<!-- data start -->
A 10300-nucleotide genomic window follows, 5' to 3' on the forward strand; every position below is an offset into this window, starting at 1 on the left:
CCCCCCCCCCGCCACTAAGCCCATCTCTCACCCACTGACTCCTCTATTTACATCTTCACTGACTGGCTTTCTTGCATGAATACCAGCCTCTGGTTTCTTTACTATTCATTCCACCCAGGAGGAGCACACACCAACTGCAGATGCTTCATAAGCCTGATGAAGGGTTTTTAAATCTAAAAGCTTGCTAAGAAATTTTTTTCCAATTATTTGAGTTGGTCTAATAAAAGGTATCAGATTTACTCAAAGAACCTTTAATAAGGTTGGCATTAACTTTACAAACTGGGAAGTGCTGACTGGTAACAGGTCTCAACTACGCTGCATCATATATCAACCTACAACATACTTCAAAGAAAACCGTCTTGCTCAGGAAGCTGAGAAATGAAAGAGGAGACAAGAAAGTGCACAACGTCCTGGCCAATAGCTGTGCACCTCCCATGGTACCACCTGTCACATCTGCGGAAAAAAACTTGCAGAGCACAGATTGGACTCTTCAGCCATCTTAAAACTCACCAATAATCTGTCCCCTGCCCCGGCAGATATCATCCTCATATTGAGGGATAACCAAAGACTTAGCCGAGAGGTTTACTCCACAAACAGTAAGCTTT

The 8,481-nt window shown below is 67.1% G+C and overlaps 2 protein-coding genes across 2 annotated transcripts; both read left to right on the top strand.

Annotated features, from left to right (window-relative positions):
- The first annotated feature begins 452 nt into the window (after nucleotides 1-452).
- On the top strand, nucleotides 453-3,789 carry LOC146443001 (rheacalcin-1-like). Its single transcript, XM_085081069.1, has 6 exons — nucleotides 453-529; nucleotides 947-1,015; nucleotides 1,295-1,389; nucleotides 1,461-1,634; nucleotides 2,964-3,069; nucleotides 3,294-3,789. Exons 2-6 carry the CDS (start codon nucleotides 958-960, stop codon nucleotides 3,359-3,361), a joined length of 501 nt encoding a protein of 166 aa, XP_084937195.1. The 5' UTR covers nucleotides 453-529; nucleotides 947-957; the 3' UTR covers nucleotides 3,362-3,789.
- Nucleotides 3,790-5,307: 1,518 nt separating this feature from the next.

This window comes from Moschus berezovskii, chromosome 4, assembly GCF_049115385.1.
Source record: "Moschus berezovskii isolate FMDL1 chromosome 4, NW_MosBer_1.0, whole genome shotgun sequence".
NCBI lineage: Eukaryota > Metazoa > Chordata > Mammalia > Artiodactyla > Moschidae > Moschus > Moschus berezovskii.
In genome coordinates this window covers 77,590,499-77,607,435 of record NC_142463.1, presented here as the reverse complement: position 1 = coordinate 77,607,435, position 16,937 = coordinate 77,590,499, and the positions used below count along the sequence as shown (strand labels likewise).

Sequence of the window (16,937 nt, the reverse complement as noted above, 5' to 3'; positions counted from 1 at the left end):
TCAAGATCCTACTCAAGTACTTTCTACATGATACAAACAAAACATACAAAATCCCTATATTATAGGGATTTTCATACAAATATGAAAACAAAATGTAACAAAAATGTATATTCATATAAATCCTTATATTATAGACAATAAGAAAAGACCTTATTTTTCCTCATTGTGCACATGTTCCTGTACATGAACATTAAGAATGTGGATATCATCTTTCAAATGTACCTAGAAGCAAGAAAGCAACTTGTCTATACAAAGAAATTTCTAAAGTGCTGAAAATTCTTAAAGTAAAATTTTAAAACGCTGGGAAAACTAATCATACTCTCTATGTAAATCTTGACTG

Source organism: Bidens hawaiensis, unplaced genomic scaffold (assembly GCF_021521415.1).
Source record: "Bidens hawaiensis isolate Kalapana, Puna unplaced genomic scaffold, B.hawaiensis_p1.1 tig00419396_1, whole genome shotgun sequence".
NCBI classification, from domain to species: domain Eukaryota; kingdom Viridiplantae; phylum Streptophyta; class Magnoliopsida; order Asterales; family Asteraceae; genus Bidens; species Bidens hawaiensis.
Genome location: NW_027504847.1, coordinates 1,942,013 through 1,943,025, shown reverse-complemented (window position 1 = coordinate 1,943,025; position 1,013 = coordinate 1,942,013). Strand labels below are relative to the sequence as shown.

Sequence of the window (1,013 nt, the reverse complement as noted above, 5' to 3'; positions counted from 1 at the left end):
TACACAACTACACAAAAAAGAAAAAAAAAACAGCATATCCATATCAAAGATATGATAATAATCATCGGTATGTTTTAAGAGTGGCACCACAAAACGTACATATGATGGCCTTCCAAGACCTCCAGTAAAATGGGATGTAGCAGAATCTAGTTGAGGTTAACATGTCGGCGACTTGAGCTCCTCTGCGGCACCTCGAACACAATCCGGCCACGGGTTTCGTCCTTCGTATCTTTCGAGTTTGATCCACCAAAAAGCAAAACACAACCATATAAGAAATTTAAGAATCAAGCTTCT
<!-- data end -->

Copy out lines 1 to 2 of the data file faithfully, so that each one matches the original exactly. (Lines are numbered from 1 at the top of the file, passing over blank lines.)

A 10300-nucleotide genomic window follows, 5' to 3' on the forward strand; every position below is an offset into this window, starting at 1 on the left:
CCCCCCCCCCGCCACTAAGCCCATCTCTCACCCACTGACTCCTCTATTTACATCTTCACTGACTGGCTTTCTTGCATGAATACCAGCCTCTGGTTTCTTTACTATTCATTCCACCCAGGAGGAGCACACACCAACTGCAGATGCTTCATAAGCCTGATGAAGGGTTTTTAAATCTAAAAGCTTGCTAAGAAATTTTTTTCCAATTATTTGAGTTGGTCTAATAAAAGGTATCAGATTTACTCAAAGAACCTTTAATAAGGTTGGCATTAACTTTACAAACTGGGAAGTGCTGACTGGTAACAGGTCTCAACTACGCTGCATCATATATCAACCTACAACATACTTCAAAGAAAACCGTCTTGCTCAGGAAGCTGAGAAATGAAAGAGGAGACAAGAAAGTGCACAACGTCCTGGCCAATAGCTGTGCACCTCCCATGGTACCACCTGTCACATCTGCGGAAAAAAACTTGCAGAGCACAGATTGGACTCTTCAGCCATCTTAAAACTCACCAATAATCTGTCCCCTGCCCCGGCAGATATCATCCTCATATTGAGGGATAACCAAAGACTTAGCCGAGAGGTTTACTCCACAAACAGTAAGCTTT